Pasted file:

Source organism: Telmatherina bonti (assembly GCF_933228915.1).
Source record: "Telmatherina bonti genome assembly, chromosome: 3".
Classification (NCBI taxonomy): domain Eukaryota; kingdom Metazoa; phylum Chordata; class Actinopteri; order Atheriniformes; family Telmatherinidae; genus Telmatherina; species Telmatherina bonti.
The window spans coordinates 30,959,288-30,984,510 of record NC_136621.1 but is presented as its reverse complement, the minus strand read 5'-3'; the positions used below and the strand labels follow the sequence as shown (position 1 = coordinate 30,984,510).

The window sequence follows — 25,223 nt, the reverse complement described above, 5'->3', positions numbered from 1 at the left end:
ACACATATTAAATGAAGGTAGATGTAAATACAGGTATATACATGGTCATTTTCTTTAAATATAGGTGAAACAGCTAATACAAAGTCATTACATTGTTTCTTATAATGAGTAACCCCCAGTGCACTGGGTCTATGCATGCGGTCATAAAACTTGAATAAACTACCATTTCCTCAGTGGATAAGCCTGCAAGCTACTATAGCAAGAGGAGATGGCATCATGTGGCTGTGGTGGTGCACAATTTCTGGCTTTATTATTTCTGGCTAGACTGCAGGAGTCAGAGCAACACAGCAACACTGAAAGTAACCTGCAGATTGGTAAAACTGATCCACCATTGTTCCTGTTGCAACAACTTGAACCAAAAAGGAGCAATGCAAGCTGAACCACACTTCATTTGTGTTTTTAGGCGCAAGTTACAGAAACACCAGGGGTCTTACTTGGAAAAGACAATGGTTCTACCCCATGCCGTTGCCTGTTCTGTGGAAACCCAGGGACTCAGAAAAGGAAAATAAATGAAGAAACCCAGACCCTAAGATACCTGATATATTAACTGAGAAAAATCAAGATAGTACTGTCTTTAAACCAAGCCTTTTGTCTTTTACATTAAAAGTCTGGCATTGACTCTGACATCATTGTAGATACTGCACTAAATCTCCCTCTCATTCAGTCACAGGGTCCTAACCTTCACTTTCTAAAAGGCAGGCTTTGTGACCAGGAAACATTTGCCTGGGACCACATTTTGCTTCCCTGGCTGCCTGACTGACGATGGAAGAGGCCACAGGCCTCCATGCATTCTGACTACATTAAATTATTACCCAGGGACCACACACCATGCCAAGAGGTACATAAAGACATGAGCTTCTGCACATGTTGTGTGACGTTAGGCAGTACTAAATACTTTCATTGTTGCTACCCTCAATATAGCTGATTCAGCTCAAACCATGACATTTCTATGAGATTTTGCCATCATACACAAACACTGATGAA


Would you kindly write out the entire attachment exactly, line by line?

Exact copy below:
Source organism: Telmatherina bonti (assembly GCF_933228915.1).
Source record: "Telmatherina bonti genome assembly, chromosome: 3".
Classification (NCBI taxonomy): domain Eukaryota; kingdom Metazoa; phylum Chordata; class Actinopteri; order Atheriniformes; family Telmatherinidae; genus Telmatherina; species Telmatherina bonti.
The window spans coordinates 30,959,288-30,984,510 of record NC_136621.1 but is presented as its reverse complement, the minus strand read 5'-3'; the positions used below and the strand labels follow the sequence as shown (position 1 = coordinate 30,984,510).

The window sequence follows — 25,223 nt, the reverse complement described above, 5'->3', positions numbered from 1 at the left end:
ACACATATTAAATGAAGGTAGATGTAAATACAGGTATATACATGGTCATTTTCTTTAAATATAGGTGAAACAGCTAATACAAAGTCATTACATTGTTTCTTATAATGAGTAACCCCCAGTGCACTGGGTCTATGCATGCGGTCATAAAACTTGAATAAACTACCATTTCCTCAGTGGATAAGCCTGCAAGCTACTATAGCAAGAGGAGATGGCATCATGTGGCTGTGGTGGTGCACAATTTCTGGCTTTATTATTTCTGGCTAGACTGCAGGAGTCAGAGCAACACAGCAACACTGAAAGTAACCTGCAGATTGGTAAAACTGATCCACCATTGTTCCTGTTGCAACAACTTGAACCAAAAAGGAGCAATGCAAGCTGAACCACACTTCATTTGTGTTTTTAGGCGCAAGTTACAGAAACACCAGGGGTCTTACTTGGAAAAGACAATGGTTCTACCCCATGCCGTTGCCTGTTCTGTGGAAACCCAGGGACTCAGAAAAGGAAAATAAATGAAGAAACCCAGACCCTAAGATACCTGATATATTAACTGAGAAAAATCAAGATAGTACTGTCTTTAAACCAAGCCTTTTGTCTTTTACATTAAAAGTCTGGCATTGACTCTGACATCATTGTAGATACTGCACTAAATCTCCCTCTCATTCAGTCACAGGGTCCTAACCTTCACTTTCTAAAAGGCAGGCTTTGTGACCAGGAAACATTTGCCTGGGACCACATTTTGCTTCCCTGGCTGCCTGACTGACGATGGAAGAGGCCACAGGCCTCCATGCATTCTGACTACATTAAATTATTACCCAGGGACCACACACCATGCCAAGAGGTACATAAAGACATGAGCTTCTGCACATGTTGTGTGACGTTAGGCAGTACTAAATACTTTCATTGTTGCTACCCTCAATATAGCTGATTCAGCTCAAACCATGACATTTCTATGAGATTTTGCCATCATACACAAACACTGATGAA